With a hall full of over 300 people, some big figures were reeled out in a Philadelphia conference centre the day before Rockwell Automation’s annual Fair.
Craig Giffi, head of industrial products at Deloitte, produced the standard overview you end up viewing over and over again. Just as I was beginning to think ‘tell me something new’… he did.
The engineering skills gap is constantly talked about and felt by many in the UK, but we aren’t alone. Giffi reeled off a series of stats, the most (un)impressive of which was the fact that there are 10 million manufacturing jobs unfilled throughout the world.
China tops the charts for Science, Maths and Reading – core skills required for manufacturing (and every other sector.) The UK featured 16th in the nationality chart for science but scored too low to be seen in the other categories.
People learn skills that will reward them with status and well-paid jobs. Government’s aim to produce the environment where these skills can develop.
For years Western countries focused on skills that produced strong growth in the service sector during the 2000s but the rise of China and the economic crash in 2008 has finally brought attention to the sector (which has long been neglected and thought of as something solely for developing economies with cheaper labour.)
But companies can’t chase cheap labour forever and why would you want to when the economies you moved to are the economic powerhouses of the 21st century.
Rockwell Automation’s integrated architecture and long-held partnerships with IT companies are allowing the mobility of data, energy usage in particular, to spread best practice through a company’s global operations.
M.G. Bryan, a US-based manufacturer of drilling equipment used in the oil and gas sector, is using Rockwell Automation monitoring equipment in conjunction with the cloud for remote asset management of its equipment.
M.G. Bryan’s new control and information system is a new hurdle for Rockwell Automation, leveraging Microsoft’s Windows Azure cloud-computing platform so that the company can prolong the life of its equipment. How? (You may and probably should ask).
Young buck trucks
The engines used on M.G Bryan’s fracking trucks, an extraction method that has accelerated growth in the American energy market, has already discovered that filters need to be changed every eight hours.
This piece of information, although simple, could not previously be recorded and turned into intelligence as there wasn’t any remote monitoring of the equipment in use.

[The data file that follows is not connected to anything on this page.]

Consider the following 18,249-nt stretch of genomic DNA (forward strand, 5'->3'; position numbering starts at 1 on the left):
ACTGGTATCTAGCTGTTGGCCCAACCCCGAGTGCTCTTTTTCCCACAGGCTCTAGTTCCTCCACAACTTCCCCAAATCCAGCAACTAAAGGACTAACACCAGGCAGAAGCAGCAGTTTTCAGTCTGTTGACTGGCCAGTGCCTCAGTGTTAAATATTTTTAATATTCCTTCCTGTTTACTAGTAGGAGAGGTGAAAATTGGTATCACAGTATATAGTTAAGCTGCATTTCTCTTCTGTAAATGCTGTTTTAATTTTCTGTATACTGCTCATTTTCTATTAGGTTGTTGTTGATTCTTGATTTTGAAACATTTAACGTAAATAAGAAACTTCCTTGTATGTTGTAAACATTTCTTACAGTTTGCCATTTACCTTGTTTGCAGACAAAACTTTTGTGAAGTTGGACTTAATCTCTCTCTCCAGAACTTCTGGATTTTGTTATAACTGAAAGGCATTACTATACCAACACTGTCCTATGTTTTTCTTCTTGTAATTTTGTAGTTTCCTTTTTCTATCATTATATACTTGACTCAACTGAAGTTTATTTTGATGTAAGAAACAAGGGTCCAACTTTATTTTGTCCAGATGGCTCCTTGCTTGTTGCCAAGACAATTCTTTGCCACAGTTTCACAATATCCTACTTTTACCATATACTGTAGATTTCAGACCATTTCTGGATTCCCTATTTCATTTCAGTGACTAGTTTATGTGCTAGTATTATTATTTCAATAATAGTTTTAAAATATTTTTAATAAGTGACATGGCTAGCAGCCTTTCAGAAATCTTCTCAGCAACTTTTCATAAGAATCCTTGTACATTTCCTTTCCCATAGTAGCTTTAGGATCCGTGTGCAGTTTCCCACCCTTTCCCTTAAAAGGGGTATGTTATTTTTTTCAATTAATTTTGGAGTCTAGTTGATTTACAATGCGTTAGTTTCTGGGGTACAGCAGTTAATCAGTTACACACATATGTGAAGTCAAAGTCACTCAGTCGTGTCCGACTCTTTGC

Now, with remote access to real-time information, automated maintenance alerts, and service and parts delivery requests, the company is informed when the eight hours has passed, (and has the data to have the parts ready when they are needed), so that the $1.1m engines are not damaged within the harsh operating conditions.
“It filters sand and dirt, which could lose the turbo or the whole engine if it is getting through a filter,” said Matt Bryan, president of M.G. Bryan. “If you can notify them ahead of time you take greater care of a $1.1m dollar piece of equipment.”
“In the oil and gas industry, production has to follow the resources and never takes a break,” said Mr Bryan. “Fracturing vehicles operate in extreme, isolated environments. Leveraging the cloud, we can cost-effectively keep tabs on our equipment and help customers maximise asset uptime, dramatically improving their return on investment.”
Knowledge is power
Connecting its MicroLogic 1400 controller to the M.G Bryan control room back at base, it can also tell (in realtime) if there are disturbances on the drivetrain that will lead to power outages. This means that it gets more production out of each truck.
The move to record energy data from plants and put it into the cloud is now possible with Ethernet, a system for connecting a number of computer systems to form a local area network, allows for easier and quicker comparisons to be made between different plants.
Goodyear introduced a platform whereby its energy data for its numerous tyre-making plants in America feed into one master system, which it now expects to make $1m worth of savings from each year.
The automation of data recording has been a running theme, and Alex Jushchyshyn, site manager at drug coating company Colorcon, notes that it has saved one person 10 days work a year when you add up the daily checks.
With skills a priory, they need to be utilised in the right way. Focusing skills on high value rather than data-collection could free up the skills that are hard to employ afresh.
A triumvirate of data, automation and the cloud could save skills and equipment if used correctly and acted upon.